You might say that Churchill was too old to achieve that he might have achieved if had come to power younger, perhaps even in 1945, but the end of his premiership in 1955 is best described with words written about Bismarck in his old age: he was “not a beginning, but an end, a grandiose final chord, a fulfiller, not a prophet.” When Churchill died in 1965, people considered it the end of an era. That was not what Churchill wanted. He wanted to reassert British power. He thought, growing up in the Victorian and Edwardian era, that the world would be a better place if Britain was stronger than she actually was, but he was not able to do anything about that.
So that was the first radical attempt to alter Britain’s position in the world: to get Britain securely anchored into Europe. The Attlee Government had opposed that, and the Churchill Government, which seemed at first to be more sympathetic, also took the same view. Here again, the Attlee Government cast its shadow.
I now come to a radical domestic policy that the Conservatives rejected to deal with the economy, which was called ROBOT. The name comes from the three officials who were instrumental in promoting it: Sir Leslie Rowan, head of the Overseas Finance Division of the Treasury; Sir George Bolton, an Executive Governor of the Bank of England; and Sir R. W. B. Clarke, Sir Otto Clarke, the father of Charles Clarke, the former Labour Minister, and who was a second Secretary at the Treasury. A combination of Rowan, Bolton and Otto, gives you ROBOT, more or less.
However, it was called ROBOT for another reason. The idea was that the economy, instead of being controlled by the State, should be allowed to regulate itself through a floating pound. At that time, I should add, the pound was not convertible, except in the so-called Sterling Area; there were heavy restrictions on changing pounds into dollars or any other currency, and Britain lived behind a tariff wall which had been negotiated in the 1930s.
The ROBOT proposal said you should regulate the economy by the exchange rate, which could do a lot for the British economy. First, it would prevent the unions bidding up wages, which would cause the pound to fall and create unemployment; somehow, things would regulate themselves. It would also prevent restrictive practices because the pound would float downwards and, therefore, turning to the market would give you increased productivity and industrial efficiency. Individuals would be influenced by the operation of the price mechanism, not by appeals from the state, as regards their economic circumstances. The proponents of ROBOT persuaded the Chancellor of the Exchequer under the Conservatives, R. A. Butler, to support this proposal, and it was discussed in Cabinet over three sessions in February 1952. I should add, this was all secret – it was not known until much later. It was defeated in Cabinet. It lingered on for the rest of the year, but then faded away.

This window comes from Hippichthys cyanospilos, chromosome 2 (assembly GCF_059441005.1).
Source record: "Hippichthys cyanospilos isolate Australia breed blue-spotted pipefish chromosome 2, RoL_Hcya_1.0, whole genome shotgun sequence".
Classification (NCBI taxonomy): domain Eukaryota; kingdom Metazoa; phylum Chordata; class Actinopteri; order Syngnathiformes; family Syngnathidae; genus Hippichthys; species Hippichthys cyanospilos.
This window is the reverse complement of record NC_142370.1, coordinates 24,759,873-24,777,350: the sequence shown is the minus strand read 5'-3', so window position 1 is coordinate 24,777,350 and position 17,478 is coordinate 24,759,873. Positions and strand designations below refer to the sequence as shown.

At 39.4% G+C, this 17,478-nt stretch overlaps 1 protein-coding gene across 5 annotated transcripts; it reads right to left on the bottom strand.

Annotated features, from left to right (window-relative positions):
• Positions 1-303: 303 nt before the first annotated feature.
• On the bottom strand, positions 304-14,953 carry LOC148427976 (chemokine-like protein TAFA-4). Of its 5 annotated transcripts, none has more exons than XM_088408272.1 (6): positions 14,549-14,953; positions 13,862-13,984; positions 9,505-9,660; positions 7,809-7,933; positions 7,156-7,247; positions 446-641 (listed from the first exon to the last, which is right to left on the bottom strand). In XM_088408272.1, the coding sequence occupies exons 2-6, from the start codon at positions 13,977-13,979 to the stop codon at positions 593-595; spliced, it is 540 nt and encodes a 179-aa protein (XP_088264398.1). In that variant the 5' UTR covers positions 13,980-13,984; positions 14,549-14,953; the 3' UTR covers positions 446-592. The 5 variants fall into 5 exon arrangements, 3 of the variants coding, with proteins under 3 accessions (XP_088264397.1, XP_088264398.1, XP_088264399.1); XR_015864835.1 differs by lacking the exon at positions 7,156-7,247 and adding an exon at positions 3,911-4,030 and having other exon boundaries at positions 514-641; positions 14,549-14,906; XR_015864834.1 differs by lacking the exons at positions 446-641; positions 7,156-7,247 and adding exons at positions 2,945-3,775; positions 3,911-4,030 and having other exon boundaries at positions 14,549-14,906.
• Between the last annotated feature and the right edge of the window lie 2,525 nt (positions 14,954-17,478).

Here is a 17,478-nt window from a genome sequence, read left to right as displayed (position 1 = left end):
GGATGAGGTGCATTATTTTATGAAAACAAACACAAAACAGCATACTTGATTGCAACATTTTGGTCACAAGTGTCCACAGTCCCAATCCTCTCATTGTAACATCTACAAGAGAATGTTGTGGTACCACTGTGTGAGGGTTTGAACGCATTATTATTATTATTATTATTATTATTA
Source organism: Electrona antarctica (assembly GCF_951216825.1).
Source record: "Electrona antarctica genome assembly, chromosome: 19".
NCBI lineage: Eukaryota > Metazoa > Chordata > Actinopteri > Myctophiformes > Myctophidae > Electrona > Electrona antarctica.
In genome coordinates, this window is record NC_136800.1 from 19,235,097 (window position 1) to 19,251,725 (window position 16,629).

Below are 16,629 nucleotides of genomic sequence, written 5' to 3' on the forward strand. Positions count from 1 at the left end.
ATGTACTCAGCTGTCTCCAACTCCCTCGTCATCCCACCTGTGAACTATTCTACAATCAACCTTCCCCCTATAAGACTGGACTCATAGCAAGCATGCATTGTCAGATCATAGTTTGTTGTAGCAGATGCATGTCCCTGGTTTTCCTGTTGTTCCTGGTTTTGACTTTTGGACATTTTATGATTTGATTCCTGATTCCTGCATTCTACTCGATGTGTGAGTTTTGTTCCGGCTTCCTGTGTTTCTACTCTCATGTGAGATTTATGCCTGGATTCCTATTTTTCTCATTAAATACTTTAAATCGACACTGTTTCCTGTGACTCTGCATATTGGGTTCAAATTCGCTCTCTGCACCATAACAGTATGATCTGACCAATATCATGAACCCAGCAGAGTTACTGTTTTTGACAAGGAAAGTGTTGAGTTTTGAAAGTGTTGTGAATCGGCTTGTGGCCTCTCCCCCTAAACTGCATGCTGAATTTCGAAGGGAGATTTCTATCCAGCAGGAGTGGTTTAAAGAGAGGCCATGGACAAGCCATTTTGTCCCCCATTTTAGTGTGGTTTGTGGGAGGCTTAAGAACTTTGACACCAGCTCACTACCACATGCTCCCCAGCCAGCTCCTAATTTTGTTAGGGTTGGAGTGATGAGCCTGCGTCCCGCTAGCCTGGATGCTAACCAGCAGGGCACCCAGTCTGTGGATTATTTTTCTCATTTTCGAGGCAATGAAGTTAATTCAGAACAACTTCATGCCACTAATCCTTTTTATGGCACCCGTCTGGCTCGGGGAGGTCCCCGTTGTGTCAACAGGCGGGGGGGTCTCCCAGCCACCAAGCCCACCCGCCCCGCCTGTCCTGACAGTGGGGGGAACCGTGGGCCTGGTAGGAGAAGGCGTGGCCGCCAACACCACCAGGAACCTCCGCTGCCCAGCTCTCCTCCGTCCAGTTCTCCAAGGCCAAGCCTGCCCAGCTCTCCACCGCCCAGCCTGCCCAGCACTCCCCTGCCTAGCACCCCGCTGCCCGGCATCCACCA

The implications were very radical indeed. If the pound floated downwards, which would probably have happened in 1952, import prices would rise and the cost of living would increase and it would stimulate wage demands. The Government were very frightened that, if that happened, unemployment would increase, and the bargaining power of the unions would be weakened. In that scenario, the Conservatives would be accused of taking Britain back to the 1930s, of wanting to weaken the trade unions and increasing unemployment.
Churchill felt this fear particularly strongly because he had been Chancellor of the Exchequer in 1925 when Britain had returned to the Gold Standard, at the wrong rate, so it was argued, and this had led to unemployment. The Churchill Government, as I implied earlier, was dedicated to the maintenance of social peace and consensus, and they believed this would destroy that peace.
In hindsight, but not at the time, people said that the refusal to accept ROBOT was a turning point in the history of post-war Britain. Nigel Lawson, a Conservative Chancellor of the Exchequer under Margaret Thatcher, and who later resigned after a disagreement with her, said that it was “the fork in the road” and that it would have made Thatcherism unnecessary.
In the short term, the rejection of ROBOT appeared sensible, because the terms of trade in 1952 turned in Britain’s favour – it was gaining a windfall benefit. The 1950s seemed, and indeed was, a period of affluence. However, supporters of Thatcher would argue that the British economy had very serious long-term problems - not of short-term readjustment to the results of the War, but of long-term failure of productivity, restricted practices, market rigidities and so on – problems that were sustained by the cosy corporate consensus of Labour and the Conservatives. In this context, you might say it is a pity the Government did not take the chance.